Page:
Mexico’s demand for Texan natural gas is set to rise as new infrastructure projects come to fruition.

Along with plans in Mexico to build up to 5 Bcf/d of liquefied natural gas export capacity, state utility Comisión Federal de Electricidad (CFE) also is developing over 7 GW of natural gas-fired power generation by 2025.

These power plants would require an additional 1.1 Bcf/d of natural gas, the CEO of CFE’s natural gas marketing affiliates CFE International LLC and CFEnergía, Miguel Reyes, said during the Mexico Infrastructure Projects Forum in Monterrey, Mexico, last week.

Recently, CFE head Manuel Bartlett called Texan gas “the cheapest gas in the world” and said his company was doing all it could to maximize its usage.

Among other projects, he highlighted the $4.5 billion Southeast Gateway offshore pipeline that CFE is jointly developing with TC Energy Corp. Southeast Gateway is set to be an extension of the existing 2.6 Bcf/d Sur de Texas-Tuxpan pipeline. It would bring gas to the cities of Coatzacoalcos and Paraíso, Tabasco, which is the site of the Olmeca oil refinery.

TC Energia Vice President (VP) Leonardo Robles, who oversees commercial and business development, said during the Monterrey event that the underwater pipe would start operating in 2025.

Executives at the conference also cited access to Texan natural gas as helping to fuel nearshoring opportunities.

About 90% of gas imported from the United States originates in Texas, according to NGI data. Almost two-thirds of gas exported from the United States is transported through four cities: Rio Grande City and Brownsville in South Texas, and Presidio and San Elizario in West Texas.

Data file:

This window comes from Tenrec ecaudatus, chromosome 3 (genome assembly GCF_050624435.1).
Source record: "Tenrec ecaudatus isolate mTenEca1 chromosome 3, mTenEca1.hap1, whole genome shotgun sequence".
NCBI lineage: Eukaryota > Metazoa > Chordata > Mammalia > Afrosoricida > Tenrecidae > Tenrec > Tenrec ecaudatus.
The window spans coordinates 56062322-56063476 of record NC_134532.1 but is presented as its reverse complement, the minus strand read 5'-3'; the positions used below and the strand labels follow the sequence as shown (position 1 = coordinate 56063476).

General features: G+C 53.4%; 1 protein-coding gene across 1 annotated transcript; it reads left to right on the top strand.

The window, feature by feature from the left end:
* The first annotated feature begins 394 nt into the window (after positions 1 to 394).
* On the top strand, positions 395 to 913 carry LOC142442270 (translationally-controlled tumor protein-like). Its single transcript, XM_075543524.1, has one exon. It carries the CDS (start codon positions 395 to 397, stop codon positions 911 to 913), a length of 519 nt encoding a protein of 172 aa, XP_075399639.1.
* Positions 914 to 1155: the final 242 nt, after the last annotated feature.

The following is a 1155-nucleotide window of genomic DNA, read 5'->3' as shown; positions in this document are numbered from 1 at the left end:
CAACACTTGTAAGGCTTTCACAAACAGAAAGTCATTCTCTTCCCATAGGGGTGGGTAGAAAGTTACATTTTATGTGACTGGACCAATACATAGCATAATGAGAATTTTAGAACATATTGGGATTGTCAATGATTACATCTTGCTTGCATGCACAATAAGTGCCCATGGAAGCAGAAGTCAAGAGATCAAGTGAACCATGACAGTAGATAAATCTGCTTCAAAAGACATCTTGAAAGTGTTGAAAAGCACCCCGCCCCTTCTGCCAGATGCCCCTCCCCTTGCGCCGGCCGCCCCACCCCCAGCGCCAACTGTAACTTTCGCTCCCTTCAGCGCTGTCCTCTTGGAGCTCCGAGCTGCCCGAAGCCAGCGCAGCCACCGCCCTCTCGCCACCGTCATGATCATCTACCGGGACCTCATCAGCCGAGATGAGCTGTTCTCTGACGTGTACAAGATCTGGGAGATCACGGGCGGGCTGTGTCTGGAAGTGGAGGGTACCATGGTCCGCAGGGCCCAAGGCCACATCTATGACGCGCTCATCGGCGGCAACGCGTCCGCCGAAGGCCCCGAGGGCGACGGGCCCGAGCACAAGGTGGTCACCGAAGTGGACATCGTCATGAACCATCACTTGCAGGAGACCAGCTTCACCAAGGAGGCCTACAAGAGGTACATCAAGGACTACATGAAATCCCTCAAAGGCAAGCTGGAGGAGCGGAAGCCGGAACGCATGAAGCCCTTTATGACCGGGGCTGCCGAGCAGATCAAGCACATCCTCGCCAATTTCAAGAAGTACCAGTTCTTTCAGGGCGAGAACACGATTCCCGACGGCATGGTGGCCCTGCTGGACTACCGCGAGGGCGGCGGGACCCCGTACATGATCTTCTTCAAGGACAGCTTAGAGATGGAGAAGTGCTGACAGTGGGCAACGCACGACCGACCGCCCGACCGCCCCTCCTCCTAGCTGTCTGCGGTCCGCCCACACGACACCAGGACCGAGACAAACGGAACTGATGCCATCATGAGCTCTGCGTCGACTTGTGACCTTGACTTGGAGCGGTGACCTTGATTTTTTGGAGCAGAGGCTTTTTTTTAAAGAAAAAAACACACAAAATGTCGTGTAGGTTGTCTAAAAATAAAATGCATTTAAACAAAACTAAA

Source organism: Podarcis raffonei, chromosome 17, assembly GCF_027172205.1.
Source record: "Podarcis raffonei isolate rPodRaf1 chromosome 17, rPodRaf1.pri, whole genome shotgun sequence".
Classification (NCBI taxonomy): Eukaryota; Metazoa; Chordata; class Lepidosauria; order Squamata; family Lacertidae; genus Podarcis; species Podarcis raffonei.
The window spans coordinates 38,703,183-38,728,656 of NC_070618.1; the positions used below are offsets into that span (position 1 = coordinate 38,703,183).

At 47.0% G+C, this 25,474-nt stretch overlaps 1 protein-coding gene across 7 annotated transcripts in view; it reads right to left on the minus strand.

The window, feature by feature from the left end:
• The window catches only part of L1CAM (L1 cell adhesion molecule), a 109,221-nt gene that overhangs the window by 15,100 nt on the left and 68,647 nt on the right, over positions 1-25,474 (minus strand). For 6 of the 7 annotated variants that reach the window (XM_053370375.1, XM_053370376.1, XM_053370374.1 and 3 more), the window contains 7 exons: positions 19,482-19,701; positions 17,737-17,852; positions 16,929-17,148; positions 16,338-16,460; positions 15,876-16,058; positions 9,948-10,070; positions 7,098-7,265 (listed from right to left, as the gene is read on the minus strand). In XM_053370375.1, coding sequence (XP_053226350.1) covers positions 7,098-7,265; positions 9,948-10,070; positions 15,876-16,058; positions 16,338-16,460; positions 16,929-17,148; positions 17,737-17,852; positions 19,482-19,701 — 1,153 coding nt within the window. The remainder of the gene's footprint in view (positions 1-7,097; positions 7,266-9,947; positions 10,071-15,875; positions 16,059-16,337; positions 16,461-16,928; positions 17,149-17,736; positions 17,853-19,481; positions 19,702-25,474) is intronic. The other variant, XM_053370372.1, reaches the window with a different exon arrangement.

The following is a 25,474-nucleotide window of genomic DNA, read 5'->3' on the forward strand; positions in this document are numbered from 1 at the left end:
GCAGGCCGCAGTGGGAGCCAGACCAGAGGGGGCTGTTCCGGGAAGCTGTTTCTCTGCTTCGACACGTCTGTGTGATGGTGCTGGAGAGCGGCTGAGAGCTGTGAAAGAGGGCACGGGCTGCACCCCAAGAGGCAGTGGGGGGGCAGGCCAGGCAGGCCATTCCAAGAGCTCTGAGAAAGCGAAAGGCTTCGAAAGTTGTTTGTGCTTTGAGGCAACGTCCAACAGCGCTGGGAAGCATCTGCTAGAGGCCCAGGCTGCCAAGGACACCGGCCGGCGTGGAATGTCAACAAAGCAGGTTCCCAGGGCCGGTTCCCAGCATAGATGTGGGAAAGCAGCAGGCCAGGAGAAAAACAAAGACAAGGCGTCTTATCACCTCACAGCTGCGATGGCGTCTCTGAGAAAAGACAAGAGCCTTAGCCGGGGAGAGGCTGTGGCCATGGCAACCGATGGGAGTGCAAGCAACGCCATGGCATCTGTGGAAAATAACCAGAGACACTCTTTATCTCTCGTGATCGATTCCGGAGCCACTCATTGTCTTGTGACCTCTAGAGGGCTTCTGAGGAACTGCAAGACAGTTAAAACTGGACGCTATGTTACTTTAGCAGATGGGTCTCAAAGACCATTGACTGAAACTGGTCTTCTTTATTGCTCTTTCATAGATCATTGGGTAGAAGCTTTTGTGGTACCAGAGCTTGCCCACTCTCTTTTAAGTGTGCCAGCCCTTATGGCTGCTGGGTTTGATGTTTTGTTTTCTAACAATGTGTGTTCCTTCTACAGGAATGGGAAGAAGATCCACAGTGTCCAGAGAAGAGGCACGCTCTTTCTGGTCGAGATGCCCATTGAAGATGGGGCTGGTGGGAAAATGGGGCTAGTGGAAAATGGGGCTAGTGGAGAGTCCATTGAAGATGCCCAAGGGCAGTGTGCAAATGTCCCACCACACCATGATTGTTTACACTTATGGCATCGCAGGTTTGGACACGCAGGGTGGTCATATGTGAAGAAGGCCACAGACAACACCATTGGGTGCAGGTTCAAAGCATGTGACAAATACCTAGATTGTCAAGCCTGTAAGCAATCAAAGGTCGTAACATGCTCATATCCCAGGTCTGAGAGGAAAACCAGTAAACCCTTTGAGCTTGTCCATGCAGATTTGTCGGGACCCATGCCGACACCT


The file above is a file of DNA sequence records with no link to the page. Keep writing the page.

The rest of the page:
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While the majority of volumes are transported through South Texas, exports of U.S. gas to Mexico via West Texas also have been on the rise following the completion of pipelines in western and central Mexico.

The leading exporter of natural gas from the United States into Mexico is CFE International. CEO Reyes said during the event last week that the company was planning on releasing capacity on its pipelines on both sides of the border to facilitate the creation of a secondary market.

Texas Production Rising

Meanwhile, natural gas production in Texas is showing no signs of slowing down.

Texas produced 11.2 Tcf of natural gas last year, a new record, or almost 31 Bcf/d, according to the Texas Independent Producers and Royalty Owners Association (TIPRO). That would be the equivalent of about 10 times the total production of Mexico. Pennsylvania at 7.6 Tcf was the second-highest producer in the United States in 2022, followed by Alaska (3.6 Tcf), Louisiana (3.6 Tcf) and Oklahoma (2.7 Tcf).

Texas also had the highest rig count in the United States in 2022, with an average of 380 active rigs. This was more than half the total average rig count in the United States. The number of rigs in Texas increased from 332 in January 2022 to 410 in December 2022.

TIPRO expects further growth this year. The report cited projections by the Energy Information Administration for increased natural gas production of 2% in 2023 for total production of over 100 Bcf/d. The major driver of natural gas production growth would be drilling activity in the Haynesville region, which covers East Texas and northwest Louisiana, and the Permian Basin, which covers West Texas and Southeast New Mexico.

One potential stumbling block is a lack of pipelines and takeaway capacity, in particular in West Texas, where natural gas prices have sometimes gone into negative territory. But midstream companies are scrambling to fill the void. One company, Oneok Inc,. is seeking a federal permit that would facilitate exports of Permian natural gas to Mexico.

The roughly 2.8 Bcf/d Saguaro Connector, if sanctioned and completed, would originate at the Waha Hub in Pecos County, TX. The idea would be to export Permian gas from Oneok’s existing WestTex intrastate pipeline system to Mexico.